Nature is inspiring

Arrest yourself on a country walk by drinking in the surroundings:  shimmering leaves, whispering grasses, exuberant colour of stems or twisted torso of bare tree.    Nature throws out high design.  Where we live, the

cold clay dries  this month and the watery walk round the Mere  becomes manageable without waders.    The starry quantities of  buttercups shine with visual perfection.  It gets even better when these give way to the ragged Robin and flag irises,  with shy orchids hidden at their ankles.    Or how about peering into the flat rosette of the sea holly below the louring skyline of Sizewell B  to find it decorated by an exquisite insect?

The next thing to do, is to take a mental note of things like these which can be used as  future influences  in a planting plan.  The white irises are a form of Sibirican iris called “Whirling Butterflies”.  They  add a feel of wildness to a large border.  As for that ragged Robin, I once bought one at the Suffolk show but it didn’t survive in the dry soil in my last garden.  The gravel garden is part of a dry gulch at Hyde Hall in Essex and the sea holly – or eryngium looks fantastic with the sprawl of the sea lavender.     This makes a fantastic  front of border plant.  It looks particularly good with white sedums which are a foil to the lax flowers.   


Nature is the perfect source for planting ideas.  If we  learn to look carefully it helps us to make  harmonious associations in the plants we choose.  When I was at college one of the best pieces of advice was to ask what look was wanted from the planting.  That is to say,   what mood was to be pinned down? Jungle, natural, restrained or formal?  Which plants can really do that job?   If the one you have chosen won’t work in your soil, then look around for one that resembles it and works with the strictures. 

For a more “natural’ look in your garden here are a few suggestions that might be useful.  Gardening fashions have changed in the last 20 years and what I say below is really long-hand for being more relaxed and embracing a sense of place.

First,  go wild towards your boundaries.  Be as exotic as you like near the house but do not plant a banana grove as a boundary hedge.  Look through the list of native hedging plants – hawthorn, dog rose and field maple amongst them and make the choice of a mixed country hedge.  The birds will thank you as native trees are much richer in insect life and food.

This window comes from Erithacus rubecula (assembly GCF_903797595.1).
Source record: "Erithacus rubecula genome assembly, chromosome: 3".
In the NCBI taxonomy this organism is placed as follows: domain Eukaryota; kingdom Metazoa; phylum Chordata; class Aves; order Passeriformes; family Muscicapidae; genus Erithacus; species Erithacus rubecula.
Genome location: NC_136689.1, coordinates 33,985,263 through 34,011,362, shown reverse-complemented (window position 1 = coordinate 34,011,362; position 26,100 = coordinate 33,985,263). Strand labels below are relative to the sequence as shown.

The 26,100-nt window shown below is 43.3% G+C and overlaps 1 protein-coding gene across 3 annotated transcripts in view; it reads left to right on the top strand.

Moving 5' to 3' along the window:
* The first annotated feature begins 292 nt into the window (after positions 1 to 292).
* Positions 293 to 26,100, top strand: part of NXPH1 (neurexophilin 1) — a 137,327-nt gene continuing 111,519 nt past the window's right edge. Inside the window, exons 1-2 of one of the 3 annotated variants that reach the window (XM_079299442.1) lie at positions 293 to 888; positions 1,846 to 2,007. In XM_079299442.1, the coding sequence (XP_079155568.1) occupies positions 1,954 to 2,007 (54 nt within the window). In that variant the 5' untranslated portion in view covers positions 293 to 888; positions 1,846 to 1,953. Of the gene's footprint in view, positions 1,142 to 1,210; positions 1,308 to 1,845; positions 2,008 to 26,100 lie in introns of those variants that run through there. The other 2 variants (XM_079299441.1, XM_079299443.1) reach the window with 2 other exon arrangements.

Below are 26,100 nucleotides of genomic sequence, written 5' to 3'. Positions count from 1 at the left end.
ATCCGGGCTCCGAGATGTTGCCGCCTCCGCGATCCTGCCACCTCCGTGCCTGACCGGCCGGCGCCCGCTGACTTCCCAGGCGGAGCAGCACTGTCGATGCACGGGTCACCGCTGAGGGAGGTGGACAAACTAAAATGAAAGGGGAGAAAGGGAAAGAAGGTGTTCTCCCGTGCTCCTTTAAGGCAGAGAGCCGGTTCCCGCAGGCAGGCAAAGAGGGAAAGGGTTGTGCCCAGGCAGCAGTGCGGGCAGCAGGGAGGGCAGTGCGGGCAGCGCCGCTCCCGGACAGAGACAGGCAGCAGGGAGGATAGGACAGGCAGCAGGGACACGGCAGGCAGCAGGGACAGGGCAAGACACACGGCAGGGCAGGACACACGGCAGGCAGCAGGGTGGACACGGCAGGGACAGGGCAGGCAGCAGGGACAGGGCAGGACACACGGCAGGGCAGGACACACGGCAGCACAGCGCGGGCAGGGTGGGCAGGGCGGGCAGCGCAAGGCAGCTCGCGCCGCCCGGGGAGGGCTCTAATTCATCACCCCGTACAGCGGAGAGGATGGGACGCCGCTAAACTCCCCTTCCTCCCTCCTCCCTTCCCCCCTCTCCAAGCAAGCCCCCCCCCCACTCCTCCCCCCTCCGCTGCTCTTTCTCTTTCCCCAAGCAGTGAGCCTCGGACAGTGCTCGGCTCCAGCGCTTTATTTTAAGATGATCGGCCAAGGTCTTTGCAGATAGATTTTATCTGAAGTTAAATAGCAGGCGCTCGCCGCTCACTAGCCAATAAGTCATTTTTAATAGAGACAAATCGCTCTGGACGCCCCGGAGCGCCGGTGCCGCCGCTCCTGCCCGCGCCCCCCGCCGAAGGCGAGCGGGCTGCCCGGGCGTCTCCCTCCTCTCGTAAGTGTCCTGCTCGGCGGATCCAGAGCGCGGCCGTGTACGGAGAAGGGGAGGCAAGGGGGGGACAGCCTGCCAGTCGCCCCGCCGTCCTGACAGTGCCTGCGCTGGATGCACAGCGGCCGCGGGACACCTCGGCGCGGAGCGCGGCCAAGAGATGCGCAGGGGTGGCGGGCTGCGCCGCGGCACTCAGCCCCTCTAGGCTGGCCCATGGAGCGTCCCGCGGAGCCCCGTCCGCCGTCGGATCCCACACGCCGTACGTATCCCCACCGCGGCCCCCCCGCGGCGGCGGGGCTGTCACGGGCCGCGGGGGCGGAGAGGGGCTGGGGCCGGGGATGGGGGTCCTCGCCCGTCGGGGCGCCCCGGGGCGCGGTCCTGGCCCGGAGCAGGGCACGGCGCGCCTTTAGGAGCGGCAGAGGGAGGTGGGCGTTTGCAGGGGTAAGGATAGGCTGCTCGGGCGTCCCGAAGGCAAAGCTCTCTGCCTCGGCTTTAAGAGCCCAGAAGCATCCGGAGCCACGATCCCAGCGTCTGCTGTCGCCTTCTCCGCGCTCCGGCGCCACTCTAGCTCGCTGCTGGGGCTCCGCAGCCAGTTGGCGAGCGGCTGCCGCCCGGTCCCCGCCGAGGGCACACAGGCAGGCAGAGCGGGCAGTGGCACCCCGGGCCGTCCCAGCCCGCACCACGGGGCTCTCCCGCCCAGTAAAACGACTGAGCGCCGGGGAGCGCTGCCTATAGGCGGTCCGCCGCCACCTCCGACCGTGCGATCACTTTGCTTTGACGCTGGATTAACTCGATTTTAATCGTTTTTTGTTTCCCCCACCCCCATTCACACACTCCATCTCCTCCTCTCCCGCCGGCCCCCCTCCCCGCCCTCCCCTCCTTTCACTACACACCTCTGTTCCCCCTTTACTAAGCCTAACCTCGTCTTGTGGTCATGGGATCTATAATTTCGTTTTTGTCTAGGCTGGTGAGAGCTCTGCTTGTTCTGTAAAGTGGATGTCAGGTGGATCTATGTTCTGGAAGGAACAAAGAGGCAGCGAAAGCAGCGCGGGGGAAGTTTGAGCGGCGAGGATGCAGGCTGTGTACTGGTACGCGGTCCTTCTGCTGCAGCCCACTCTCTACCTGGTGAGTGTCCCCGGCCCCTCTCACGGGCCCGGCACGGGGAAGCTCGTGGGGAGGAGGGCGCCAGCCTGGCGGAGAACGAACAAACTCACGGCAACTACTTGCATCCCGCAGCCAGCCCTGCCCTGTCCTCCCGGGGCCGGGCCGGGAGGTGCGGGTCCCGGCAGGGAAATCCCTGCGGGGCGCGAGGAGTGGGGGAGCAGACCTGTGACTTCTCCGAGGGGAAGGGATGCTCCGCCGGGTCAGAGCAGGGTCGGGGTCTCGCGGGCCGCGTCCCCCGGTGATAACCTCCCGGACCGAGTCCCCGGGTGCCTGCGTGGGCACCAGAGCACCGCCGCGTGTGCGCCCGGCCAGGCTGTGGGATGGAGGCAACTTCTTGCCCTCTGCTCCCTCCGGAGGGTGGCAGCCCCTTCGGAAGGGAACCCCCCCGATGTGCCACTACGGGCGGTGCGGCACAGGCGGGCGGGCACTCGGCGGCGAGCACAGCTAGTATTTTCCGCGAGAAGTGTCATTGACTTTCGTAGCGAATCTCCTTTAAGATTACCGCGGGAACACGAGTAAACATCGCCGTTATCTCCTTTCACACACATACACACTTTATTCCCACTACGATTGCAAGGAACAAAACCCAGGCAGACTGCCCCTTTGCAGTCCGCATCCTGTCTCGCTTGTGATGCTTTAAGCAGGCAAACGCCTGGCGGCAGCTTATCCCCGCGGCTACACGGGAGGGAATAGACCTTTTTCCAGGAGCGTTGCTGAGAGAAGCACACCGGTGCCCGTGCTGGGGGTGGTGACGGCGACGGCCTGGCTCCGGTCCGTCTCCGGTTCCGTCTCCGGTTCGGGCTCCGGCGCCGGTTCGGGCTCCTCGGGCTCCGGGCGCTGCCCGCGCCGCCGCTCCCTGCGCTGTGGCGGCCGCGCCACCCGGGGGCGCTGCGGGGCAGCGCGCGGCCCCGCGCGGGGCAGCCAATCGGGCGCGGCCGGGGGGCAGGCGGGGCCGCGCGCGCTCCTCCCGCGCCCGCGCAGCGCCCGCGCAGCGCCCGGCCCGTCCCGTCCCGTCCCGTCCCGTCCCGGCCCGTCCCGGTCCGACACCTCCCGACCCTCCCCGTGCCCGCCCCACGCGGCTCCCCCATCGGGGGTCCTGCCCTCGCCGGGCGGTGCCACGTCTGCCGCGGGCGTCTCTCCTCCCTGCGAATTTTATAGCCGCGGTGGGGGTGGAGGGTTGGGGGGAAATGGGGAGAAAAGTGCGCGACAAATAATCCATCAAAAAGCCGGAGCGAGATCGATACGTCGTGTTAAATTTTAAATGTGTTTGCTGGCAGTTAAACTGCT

Towards this boundary area I would banish Clematis montana and most types of clmbing honeysuckles.  Both are lovely plants but their wild birds nest habit of growth means they are unwieldy giants too near to the house.

If you have a woodland area, make sure that there is an understory of planting below the larger timber trees.  Our English woodlands are rich in holly, yew and hazel.  I would plant these in abundance and let woodland perennials run through them.  I would choose English bluebells, spurge and common ferns along with snowdrops and aconites.    Copying the work of one of my favourite designers, Mein Ruys, I would thread a sinuous dead hedge through my wood to add nesting places for birds.  This dead hedge is made by driving in stakes at intervals to hold long branched prunings in place. 

“Meadows” I hear you cry.  The more I look at, read about or experiment with these the less keen I become.  Why not leave patches of grass unmowed and achieve the buttercup sea by letting the sward grow up?  You might find it handy to go on a scything course as you will need to cut and clear the vegetation later in the year.

The choice of plants in the garden can be a huge influence.  I love the trick of looking at a wild flower and  choosing their cultivated cousin.  My top five favourites at the moment are: 

Cirsium  rivulare  atropurpureum   – a blood red thistle

Geranium pratense ‘flore pleno” this is a blue flowered double form of the meadow cranesbill

Succisa  pratensis, a member of the scabious family with strong blue flowers on straight stems

Knautia macedonica also a scabious but is dark maroon with wiry stems which it weave lightly through other plants.

Anthricus sylvestnis Ravenswing  – black cow parsley.

Lastly, stay your secateurs come the autumn.  The  colours will drain from your perennial flowers but there is no need to hack them back to ground level.  Leaving the ghostly silhouettes of tall and stately plants may do three things: provide birds with seed and an armature for frost and a subject for movement to boot.  All you have to do is control yourself from being too much in control.  Let nature be.

This post first appeared in Essential Suffolk Magazine